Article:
In March 1913, as she was preparing to join the suffrage parade through President Woodrow Wilson’s inaugural celebration, she was asked by organizers to stay away from the procession.  It seems that some of the white suffragists refused to march alongside blacks. How hypocritical is that? Although the early suffrage activists had generally supported racial equality, by the beginning of the 20th century, that was rarely the case. In fact, many middle-class caucasians embraced the suffragists’ cause because they believed that the enfranchisement of their women would guarantee white supremacy by neutralizing the black vote. Ida, true to her cause,  created a stir and joined the march anyway, refusing to march in the back with the other black delegates. Her experience showed that to many white suffragists, equality did not apply to everyone.

After her retirement, she wrote her autobiography, Crusade for JusticeOne of her greatest accomplishments was to successfully block the establishment of segregated schools in Chicago, working with Jane Addams, the founder of Hull House.  By 1930 she became disillusioned with what she felt were the the weak candidates from the major parties to the Illinois state legislature and decided to run herself. Thus, she became one of the first black women ever to run for public office in the United States. Within a year she passed away after a lifetime crusading for justice. She died of uremia in Chicago on March 25, 1931, at the age of 68.  She had  continued to fight for civil rights for all until the day she died.


Elizabeth 1, the Virgin Queen

I do not want a husband who honours me as a queen, if he does not love me as a woman.

he was the daughter of King Henry VIII and his second wife, Anne Boleyn,  the  last of the Tudor Monarchs of England, one of the greatest rulers during the countries Golden Age.  Henry had always wanted a son and heir to succeed him, so her birth was probably the biggest disappointment in his life.  He already had a daughter, Mary, by his first wife.  Her childhood was one that we would today call dysfunctional.  Her mother, after failing to provide the King with an heir, was executed on false charges of incest and adultery in 1536.  Her mother's marriage to the King was then declared null and void leaving Elizabeth, just as her half- sister declared as illegitimate and deprived of her place in the line of succession.

During the following years, Elizabeth saw her father go through a succession of wives, and it was through his marriage to Jane Seymour, Henry finally got the son he longed for, Edward, but Jane died giving birth to him.  Then there was Anne of Cleves who the King soon divorced, Catherine Howard who was beheaded, and finally Catherine Parr.  Could this constant succession of bride changing be at the core of Elizabeth's refusal to marry?  Or was it a fear of childbirth which claimed the lives of many women during this period?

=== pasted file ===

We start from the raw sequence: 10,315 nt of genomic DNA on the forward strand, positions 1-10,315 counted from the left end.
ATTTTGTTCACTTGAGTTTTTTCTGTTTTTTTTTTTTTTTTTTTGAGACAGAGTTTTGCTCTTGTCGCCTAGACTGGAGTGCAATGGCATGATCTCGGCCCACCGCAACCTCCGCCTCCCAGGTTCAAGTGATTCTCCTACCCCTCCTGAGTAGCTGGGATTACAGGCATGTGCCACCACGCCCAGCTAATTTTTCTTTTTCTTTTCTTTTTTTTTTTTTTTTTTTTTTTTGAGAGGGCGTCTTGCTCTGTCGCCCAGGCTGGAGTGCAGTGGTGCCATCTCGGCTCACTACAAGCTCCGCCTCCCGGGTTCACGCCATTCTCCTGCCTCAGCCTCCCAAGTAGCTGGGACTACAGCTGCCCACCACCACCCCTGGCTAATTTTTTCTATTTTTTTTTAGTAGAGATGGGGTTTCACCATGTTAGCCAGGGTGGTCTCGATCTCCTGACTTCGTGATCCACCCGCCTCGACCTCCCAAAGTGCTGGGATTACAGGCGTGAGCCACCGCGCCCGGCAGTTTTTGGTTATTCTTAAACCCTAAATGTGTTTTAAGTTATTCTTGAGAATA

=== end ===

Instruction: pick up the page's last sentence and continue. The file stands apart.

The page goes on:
Henry did make sure that, as a child, Elizabeth received quite an  impressive education, although I think the reason for this had little to do with his desire to educate Elizabeth, but by this time period, it had become fashionable amongst the nobility to educate their daughters as well as sons.  Thus,  was taught by famous scholars , and from an early age, she excelled in her studies...especially languages, and by adulthood, she was able to speak five languages very fluently.

When Henry died in the January of 1547, her brother became King Edward VI, and Elizabeth now found herself vulnerable to those who saw her as a political pawn, for despite being declaring her illegitimate, Henry had reinstated his daughters in the line of succession. Mary was to follow Edward, and Elizabeth was to follow Mary. This meant that Elizabeth was now second in line to the throne. Edward, only 9 years old, was far too young to rule the country by himself so his uncle, Edward Seymour, became Protector of England.   King Edward died in the summer of 1553, and Mary took the throne.

Mary was not a particularly popular monarch, and when she died in November, 1558, Elizabeth was welcomed as Queen.  Mary's reign had been short, but it had been barbaric, earning Mary the title Bloody Mary.